On Stock Based Compensation
We recently had a discussion of SBC as a side issue on another thread, but I thought it’s such an important issue, and otherwise bright guys get so tied up and moralistic about it, that I thought it deserves its own thread.
First, in discussing his worries about Sentinel, one of our valued posters wrote:
First, dilution: S’s weighted average share count was up 7% in the last 4 quarters. That’s quite a lot. More than most companies we follow I believe.
I suggested a different way of thinking about that. Sentinel had 7% more shares than a year ago but revenue was up 106%. That means revenue per share was up 92.5%. Did he consider having 92% more REVENUE PER SHARE of stock a damaging dilution? Did he have any other companies who had revenue per share up 92% last quarter ???
Then he went on to discuss his worries about GAAP operating margin (so he included expensed SBC according to the way GAAP requires).
I responded: Well, actually, SBC causes dilution but doesn’t cost the companies a penny. Expensing SBC has nothing to do with reality.
GAAP counting it as an expense AND a dilution is just the way the bunch of obsessive CPAs who created GAAP decided to punish the tech companies who used SBC for being bad boys.
Look, if a company creates and gives away a share of stock , it dilutes the stockholders by a share, but it doesn’t cost the company anything. And if they give away a thousand shares it doesn’t cost the company any more than one share, which again, is zero dollars.
If the adjusted earnings are $5 million but the company gives away 100,000 shares worth $20 million , guess what? The company doesn’t actually lose $15 million. In actual dollars that you can hold in your hand, it makes the same $5 million they had before GAAP started messing with them. That’s the profit they have before capex, etc. Those 100,000 shares didn’t cost the company anything. They just diluted us.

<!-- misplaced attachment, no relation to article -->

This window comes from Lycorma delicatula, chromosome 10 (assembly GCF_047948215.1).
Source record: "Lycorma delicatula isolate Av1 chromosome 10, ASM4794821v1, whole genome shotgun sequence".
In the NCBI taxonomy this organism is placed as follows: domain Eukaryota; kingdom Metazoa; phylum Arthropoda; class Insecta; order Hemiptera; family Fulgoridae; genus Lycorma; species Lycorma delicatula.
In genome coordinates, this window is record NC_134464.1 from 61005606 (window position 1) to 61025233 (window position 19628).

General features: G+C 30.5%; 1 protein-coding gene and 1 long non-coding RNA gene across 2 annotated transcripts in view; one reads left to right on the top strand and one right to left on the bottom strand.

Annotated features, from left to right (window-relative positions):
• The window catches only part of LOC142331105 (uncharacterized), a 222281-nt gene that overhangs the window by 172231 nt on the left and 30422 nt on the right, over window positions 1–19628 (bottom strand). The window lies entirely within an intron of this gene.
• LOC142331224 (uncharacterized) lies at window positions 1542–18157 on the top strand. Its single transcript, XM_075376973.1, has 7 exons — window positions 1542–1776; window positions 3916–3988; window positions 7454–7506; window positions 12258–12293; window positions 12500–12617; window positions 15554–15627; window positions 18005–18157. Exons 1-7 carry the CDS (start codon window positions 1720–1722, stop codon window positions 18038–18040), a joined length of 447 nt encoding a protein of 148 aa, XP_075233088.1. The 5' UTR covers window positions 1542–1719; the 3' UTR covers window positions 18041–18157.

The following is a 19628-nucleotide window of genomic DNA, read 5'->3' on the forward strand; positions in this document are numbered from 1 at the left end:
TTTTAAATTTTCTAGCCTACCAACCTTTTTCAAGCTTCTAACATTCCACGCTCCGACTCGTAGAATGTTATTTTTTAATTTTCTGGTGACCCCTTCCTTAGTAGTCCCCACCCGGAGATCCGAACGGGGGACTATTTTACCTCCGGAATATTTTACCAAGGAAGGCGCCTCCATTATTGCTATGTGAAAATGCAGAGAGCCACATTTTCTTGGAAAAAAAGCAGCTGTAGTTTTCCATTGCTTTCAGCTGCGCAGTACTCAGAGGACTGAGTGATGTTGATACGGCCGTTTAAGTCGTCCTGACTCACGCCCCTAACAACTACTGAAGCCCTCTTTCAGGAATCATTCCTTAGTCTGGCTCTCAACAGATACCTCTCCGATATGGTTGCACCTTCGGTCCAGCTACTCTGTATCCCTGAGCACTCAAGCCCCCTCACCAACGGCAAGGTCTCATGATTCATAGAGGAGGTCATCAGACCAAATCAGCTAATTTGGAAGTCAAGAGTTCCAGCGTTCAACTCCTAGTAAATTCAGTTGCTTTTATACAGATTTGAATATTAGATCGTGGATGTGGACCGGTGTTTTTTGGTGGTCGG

And that’s the reason that every one of our CFO’s says “when I give results everything after revenue will be in adjusted figures,” and why they say they use adjusted internally to evaluate how the company is doing, and why both company and analyst estimates are in adjusted numbers, etc.”
Then another bright guy, talking about Bill, wrote:
“This is a whopping 31% increase in share count over just the last two years! This kind of dilution is very excessive and going to make future returns difficult if they continue at this pace. I expect much of this was driven by the Divvy and Invoice2Go acquisitions.”
I couldn’t believe it and pointed out that two years ago Bill had $46 million revenue in the quarter. This last quarter they had $230 million. That’s FIVE TIMES as much revenue as they had two years ago !!! 500% as much revenue !!! And he was complaining about 31% dilution in that time???
It seemed so ridiculous to me that I accused him of kidding. Bill had two crucial acquisitions that changed the entire nature of the company, and if they paid 31% dilution to have 500% as much revenue it was well worth it. They had almost four times as much REVENUE PER SHARE as two years ago! Wow! what a catastrophe!
Do you have any other companies with four times as much revenue per share as two years ago?
The only possibility would be Sentinel which has grown revenue from $25 million to $115 million in that quarter in the last two years. That’s 460% as much revenue as two years ago !!! And assuming 7% dilution each year, the REVENUE PER SHARE of our stock is now 402% of what it was two years ago, so four times as much revenue per share! Wow! What a lot of dilution !!!
To summarize. Yes, the SBC dilutes our shares but a few per cent dilution in a company growing by leaps and bounds turns out to be insignificant (Sentinel and Bill were good examples of that), and the SBC is good for our investment as it binds the company employees interest in the stock price growing to our interest in the stock price growing (instead of having them just take their salaries and go home). SBC dilutes us, but SBC doesn’t cost the company anything, nothing, not a penny, even if the company gives away $10 million dollars of stock.
I hope that this helps, and sorry if I get vehement about this, but the idea of saying the SBC is an expense to the company is so obviously and clearly unrelated to reality that I get emotional confronting it.